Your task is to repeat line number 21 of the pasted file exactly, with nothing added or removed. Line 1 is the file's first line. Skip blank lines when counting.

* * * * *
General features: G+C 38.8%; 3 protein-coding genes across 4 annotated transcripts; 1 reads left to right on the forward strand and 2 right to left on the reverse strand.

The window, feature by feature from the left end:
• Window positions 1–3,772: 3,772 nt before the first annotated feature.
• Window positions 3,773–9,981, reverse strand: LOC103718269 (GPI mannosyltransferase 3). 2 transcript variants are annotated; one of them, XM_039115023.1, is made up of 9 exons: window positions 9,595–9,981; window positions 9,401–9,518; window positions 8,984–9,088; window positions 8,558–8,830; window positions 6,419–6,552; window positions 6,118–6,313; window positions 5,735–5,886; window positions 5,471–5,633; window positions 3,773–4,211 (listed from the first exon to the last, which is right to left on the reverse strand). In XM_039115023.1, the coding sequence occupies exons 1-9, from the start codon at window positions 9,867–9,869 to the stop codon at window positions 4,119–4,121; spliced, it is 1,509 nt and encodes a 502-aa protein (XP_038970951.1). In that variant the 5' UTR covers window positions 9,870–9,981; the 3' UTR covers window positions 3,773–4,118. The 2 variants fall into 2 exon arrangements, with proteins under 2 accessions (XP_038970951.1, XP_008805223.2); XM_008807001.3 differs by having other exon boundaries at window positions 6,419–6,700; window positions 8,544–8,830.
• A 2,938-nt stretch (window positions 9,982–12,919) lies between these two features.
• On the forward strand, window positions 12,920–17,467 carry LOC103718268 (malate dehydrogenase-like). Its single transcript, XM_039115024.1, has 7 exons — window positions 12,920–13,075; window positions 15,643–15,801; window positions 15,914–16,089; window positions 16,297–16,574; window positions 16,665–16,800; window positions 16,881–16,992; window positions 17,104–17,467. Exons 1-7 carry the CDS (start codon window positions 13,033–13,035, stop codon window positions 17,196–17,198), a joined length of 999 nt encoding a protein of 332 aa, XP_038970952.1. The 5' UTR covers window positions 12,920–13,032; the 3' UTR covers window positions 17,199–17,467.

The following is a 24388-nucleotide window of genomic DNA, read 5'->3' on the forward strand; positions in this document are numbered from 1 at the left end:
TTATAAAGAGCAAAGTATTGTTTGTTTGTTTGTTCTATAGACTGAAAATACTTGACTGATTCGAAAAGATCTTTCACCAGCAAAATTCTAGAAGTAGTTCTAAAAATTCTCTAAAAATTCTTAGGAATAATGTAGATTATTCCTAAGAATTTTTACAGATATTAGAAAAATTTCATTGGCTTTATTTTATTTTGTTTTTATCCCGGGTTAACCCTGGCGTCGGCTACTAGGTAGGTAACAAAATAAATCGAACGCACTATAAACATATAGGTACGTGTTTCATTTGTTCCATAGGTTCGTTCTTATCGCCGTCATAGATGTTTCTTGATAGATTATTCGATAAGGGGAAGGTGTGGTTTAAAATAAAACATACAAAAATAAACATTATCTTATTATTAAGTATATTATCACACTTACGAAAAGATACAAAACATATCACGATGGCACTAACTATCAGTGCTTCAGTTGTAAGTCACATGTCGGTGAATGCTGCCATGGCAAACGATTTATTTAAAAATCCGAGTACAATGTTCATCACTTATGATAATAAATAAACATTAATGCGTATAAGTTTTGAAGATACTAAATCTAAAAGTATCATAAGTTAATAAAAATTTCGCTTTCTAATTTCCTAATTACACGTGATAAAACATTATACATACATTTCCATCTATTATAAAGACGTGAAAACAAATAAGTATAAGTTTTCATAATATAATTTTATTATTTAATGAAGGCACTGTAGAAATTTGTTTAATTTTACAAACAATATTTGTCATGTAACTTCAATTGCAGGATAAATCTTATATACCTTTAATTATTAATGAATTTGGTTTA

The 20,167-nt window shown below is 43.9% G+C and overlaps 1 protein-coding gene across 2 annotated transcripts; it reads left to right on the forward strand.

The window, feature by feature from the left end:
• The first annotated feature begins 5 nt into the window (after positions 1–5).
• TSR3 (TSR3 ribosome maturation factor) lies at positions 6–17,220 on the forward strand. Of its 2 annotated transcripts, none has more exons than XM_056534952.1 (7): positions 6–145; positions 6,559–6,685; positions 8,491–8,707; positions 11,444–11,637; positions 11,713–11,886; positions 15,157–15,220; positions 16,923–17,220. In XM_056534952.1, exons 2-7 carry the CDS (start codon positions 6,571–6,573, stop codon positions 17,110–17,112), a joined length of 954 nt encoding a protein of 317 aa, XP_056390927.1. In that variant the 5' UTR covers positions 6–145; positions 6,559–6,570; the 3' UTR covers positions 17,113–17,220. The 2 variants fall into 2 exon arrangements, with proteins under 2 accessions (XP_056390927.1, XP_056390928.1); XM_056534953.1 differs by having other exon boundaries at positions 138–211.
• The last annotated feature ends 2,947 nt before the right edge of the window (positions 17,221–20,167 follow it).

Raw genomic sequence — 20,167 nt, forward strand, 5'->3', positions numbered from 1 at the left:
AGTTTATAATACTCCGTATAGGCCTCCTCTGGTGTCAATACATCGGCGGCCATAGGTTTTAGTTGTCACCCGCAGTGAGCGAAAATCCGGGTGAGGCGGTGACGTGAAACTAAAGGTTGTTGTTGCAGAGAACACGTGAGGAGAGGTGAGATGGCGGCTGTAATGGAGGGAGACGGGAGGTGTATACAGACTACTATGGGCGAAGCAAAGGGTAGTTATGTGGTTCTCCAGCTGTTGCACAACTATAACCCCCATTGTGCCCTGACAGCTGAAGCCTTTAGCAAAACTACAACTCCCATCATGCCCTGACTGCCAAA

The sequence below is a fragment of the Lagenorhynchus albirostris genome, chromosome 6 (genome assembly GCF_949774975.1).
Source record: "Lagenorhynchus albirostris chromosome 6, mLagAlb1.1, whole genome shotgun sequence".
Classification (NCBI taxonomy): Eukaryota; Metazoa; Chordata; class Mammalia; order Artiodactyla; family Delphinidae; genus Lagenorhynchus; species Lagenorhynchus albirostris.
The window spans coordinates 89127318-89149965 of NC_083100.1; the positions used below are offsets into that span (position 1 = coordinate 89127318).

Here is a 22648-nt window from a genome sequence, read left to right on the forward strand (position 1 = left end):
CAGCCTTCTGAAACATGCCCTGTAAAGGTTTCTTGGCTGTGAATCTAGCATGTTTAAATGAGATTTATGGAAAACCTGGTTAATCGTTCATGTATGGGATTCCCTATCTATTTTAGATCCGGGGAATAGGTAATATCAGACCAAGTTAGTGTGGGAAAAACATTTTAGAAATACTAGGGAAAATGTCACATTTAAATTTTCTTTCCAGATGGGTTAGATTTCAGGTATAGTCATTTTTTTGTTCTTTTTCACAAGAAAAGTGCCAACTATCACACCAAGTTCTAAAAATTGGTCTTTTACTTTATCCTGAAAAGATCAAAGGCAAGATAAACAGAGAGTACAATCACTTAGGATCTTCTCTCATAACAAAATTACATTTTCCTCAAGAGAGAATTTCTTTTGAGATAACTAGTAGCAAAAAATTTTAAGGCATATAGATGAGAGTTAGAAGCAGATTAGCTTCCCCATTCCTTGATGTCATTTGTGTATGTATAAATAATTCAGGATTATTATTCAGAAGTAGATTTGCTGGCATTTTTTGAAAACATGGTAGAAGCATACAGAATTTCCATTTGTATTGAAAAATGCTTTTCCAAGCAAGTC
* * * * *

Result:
CAGCCTTCTGAAACATGCCCTGTAAAGGTTTCTTGGCTGTGAATCTAGCATGTTTAAATGAGATTTATGGAAAACCTGGTTAATCGTTCATGTATGGGATTCCCTATCTATTTTAGATCCGGGGAATAGGTAATATCAGACCAAGTTAGTGTGGGAAAAACATTTTAGAAATACTAGGGAAAATGTCACATTTAAATTTTCTTTCCAGATGGGTTAGATTTCAGGTATAGTCATTTTTTTGTTCTTTTTCACAAGAAAAGTGCCAACTATCACACCAAGTTCTAAAAATTGGTCTTTTACTTTATCCTGAAAAGATCAAAGGCAAGATAAACAGAGAGTACAATCACTTAGGATCTTCTCTCATAACAAAATTACATTTTCCTCAAGAGAGAATTTCTTTTGAGATAACTAGTAGCAAAAAATTTTAAGGCATATAGATGAGAGTTAGAAGCAGATTAGCTTCCCCATTCCTTGATGTCATTTGTGTATGTATAAATAATTCAGGATTATTATTCAGAAGTAGATTTGCTGGCATTTTTTGAAAACATGGTAGAAGCATACAGAATTTCCATTTGTATTGAAAAATGCTTTTCCAAGCAAGTC